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Lately, it feels like all kinds of why questions are being posed. Why do pants have waistbands? Why do we accept long commutes? Why do we devote so much of our lives to screen time? Why are we collectively languishing, and how do we stop? In a time when we are scrutinizing our culture, a book that aims to answer any question in a meaningful way feels like a balm. Why We Swim by Bonnie Tsui does so much more than analyze the function of swimming. It reminds us of why we read and what it means to be human.

Towards the end of this wonderful book, Tsui reflects on the meaning that she finds in swimming:

I have written about survival, well-being, community, competition, and flow as separate streams of reasoning. But in truth, they all run together. A swim can take different forms, different moods, and different functions, depending on the time of day, the time of year, or the time of life. It can cast light, or filter it, or block it altogether. It can be energizing or enervating. It can pull me to a place of comfort or push me to a place of fear. It can remind me, through ritual, or help me forget, through flow.

These deep insights are reached through fabulous stories. There is the harrowing one about the Icelandic fisherman who swims ashore through the forty-one degree North Atlantic and the community’s annual celebration of his survival. There is the inspiring one about a woman in San Francisco who endured a fall that damaged the nerves in her leg so badly that doctors predicted she would never walk again. There is the glorious one about Tsui’s swim across a lake with her new husband just after their wedding. There is the fascinating one about Japanese underwater martial arts.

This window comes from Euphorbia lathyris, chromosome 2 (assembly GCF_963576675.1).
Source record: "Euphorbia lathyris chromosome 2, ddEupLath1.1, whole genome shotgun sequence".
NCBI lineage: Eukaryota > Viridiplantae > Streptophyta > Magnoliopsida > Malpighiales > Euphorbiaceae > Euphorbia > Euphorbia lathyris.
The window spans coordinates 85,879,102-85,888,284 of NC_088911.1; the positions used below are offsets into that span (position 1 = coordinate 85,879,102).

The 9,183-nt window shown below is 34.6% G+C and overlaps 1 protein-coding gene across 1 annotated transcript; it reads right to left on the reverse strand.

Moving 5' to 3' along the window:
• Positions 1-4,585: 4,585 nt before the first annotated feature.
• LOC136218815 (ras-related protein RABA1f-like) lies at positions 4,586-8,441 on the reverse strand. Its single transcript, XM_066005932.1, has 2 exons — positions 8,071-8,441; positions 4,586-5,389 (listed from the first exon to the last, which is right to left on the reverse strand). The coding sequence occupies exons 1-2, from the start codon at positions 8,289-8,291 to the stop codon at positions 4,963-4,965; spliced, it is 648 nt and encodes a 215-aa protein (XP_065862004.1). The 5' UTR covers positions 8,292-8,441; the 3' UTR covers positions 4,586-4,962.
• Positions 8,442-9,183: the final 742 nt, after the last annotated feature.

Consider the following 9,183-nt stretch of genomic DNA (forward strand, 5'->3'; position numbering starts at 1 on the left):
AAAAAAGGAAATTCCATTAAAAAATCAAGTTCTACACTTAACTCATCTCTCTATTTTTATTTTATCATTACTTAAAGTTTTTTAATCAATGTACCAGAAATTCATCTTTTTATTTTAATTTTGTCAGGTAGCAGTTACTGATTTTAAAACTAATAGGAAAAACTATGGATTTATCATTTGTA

With elements of memoir, historical exploration, and outstanding storytelling, Why We Swim offers a marvelous example of why we read. Especially during a pandemic we read so that our minds can travel to places our bodies cannot (Iceland! Hong Kong! Egypt! Hawaii!). I learned more about the fossil record, brown fat, and morale in Baghdad than I ever expected to in a book about swimming. Reading this book, I felt a connection with people beyond my pandemic bubble. Tsui’s prose reminded me of feelings I hadn’t experienced in a while: awe and curiosity. 

There is a kind of sadness that comes at the end of a great book. At the end of Why We Swim, I found myself longing for another chapter, but I encountered some other less wistful and more hopeful feelings as well. To my family’s bafflement, I felt compelled to submerge myself in the ocean when it was 50 degrees and overcast. Thanks to this book, I plunged into frigid water several times — and convinced my skeptical l children to join me.  We ran out of the ocean feeling alive and delighted with any opportunity to swim.

Cricket Mikheev

Cricket Mikheev is an educator, a mother of four, a longtime student of Russian literature, and an avid knitter. Due to the hubbub of daily life, she is consistently delighted when she can find and finish a book she has begun reading.